Do my eyes deceive me? What did I just watch? At any moment during the conservative politician Boris Johnson's bizarre remake of a famous scene from Love Actually, I was expecting the parody or satire to arrive, signalling this was a body double or animation of some kind. Something arranged by a political rival as a smear campaign perhaps.

Because, surely, Johnson and his team couldn't have believed this was a good idea in such a crucial moment?

One of the worst things is, not only is it a feeble and frankly ludicrous idea to begin with, it was actually (!) stolen conceptually in of itself, taken from an opposition party candidate's ad from several weeks ago.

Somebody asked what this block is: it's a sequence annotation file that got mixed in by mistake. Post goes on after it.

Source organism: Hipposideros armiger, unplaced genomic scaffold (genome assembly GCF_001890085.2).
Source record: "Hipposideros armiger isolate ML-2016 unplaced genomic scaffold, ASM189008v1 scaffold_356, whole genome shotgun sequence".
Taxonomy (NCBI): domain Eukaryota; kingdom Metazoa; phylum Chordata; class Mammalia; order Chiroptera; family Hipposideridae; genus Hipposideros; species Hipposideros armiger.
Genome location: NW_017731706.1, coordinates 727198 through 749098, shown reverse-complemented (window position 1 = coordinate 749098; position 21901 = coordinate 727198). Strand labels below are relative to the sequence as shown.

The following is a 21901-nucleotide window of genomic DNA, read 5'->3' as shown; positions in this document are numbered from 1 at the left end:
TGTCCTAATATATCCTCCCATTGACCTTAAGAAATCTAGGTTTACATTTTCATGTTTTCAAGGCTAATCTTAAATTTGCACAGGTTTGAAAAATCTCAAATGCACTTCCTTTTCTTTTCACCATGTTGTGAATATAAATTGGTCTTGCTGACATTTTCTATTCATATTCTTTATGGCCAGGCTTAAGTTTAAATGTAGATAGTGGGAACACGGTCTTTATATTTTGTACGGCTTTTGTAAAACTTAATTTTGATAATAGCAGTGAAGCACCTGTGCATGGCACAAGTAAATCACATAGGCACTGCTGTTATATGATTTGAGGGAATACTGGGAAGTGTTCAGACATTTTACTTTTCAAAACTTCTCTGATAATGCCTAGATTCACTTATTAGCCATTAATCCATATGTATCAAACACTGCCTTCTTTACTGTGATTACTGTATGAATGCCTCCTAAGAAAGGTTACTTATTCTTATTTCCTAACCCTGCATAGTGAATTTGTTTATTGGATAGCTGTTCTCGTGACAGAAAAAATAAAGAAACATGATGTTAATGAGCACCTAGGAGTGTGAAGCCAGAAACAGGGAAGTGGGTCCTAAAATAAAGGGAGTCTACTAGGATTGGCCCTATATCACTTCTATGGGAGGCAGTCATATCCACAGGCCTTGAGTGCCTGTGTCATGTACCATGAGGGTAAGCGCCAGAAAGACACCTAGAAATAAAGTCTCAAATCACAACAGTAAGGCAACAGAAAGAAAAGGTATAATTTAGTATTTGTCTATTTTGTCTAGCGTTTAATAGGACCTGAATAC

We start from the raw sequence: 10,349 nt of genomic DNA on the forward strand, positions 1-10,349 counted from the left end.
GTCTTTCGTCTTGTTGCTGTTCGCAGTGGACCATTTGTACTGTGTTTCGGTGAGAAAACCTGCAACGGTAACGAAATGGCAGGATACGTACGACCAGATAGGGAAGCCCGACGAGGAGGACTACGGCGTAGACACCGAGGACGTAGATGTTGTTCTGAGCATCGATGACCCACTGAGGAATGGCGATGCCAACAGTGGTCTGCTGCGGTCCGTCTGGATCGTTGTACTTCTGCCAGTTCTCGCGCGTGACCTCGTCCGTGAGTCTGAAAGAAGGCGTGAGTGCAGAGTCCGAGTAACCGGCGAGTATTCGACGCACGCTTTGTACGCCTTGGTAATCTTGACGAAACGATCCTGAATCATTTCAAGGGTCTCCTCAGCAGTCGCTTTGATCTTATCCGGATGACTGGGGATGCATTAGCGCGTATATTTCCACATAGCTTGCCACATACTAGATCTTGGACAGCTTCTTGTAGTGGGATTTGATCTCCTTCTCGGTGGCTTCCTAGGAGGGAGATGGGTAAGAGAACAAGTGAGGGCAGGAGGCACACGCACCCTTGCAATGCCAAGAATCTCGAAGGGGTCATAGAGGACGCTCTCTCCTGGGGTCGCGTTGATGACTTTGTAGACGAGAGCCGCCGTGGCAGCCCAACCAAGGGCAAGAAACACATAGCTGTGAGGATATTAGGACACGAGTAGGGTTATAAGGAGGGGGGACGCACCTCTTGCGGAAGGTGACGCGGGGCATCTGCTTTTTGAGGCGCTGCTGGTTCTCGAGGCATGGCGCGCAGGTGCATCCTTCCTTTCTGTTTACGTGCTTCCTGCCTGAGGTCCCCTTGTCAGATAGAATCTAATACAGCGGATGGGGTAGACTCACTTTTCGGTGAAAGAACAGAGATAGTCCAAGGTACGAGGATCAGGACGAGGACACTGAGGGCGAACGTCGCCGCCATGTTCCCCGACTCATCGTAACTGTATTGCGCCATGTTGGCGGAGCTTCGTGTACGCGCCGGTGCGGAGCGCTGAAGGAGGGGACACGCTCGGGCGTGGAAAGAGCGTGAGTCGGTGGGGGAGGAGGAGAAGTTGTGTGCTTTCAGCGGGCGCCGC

Having said that, I do quite like meme culture in politics when it suits my personal preferences. When it doesn't though, it repels in the extreme, and I'm not the only one recoiling from Johnson's mystifying characterisation from a famous Christmas rom com.

Repurposing content is a slippery slope in pop culture. People have peculiar attachments to peculiar things, people, and moments. Attempts to politicise popular artefacts, stories, and scenes so frequently backfires that it's a mystery it keeps surfacing as a visual tactic.

Politics should stick to politics. Businesses should stick to telling authentic stories that resonate with their customers. 

Rather than randomly ripping off a meme, strategic repurposing of content becomes effective when you carefully rearrange the message to suit different mediums.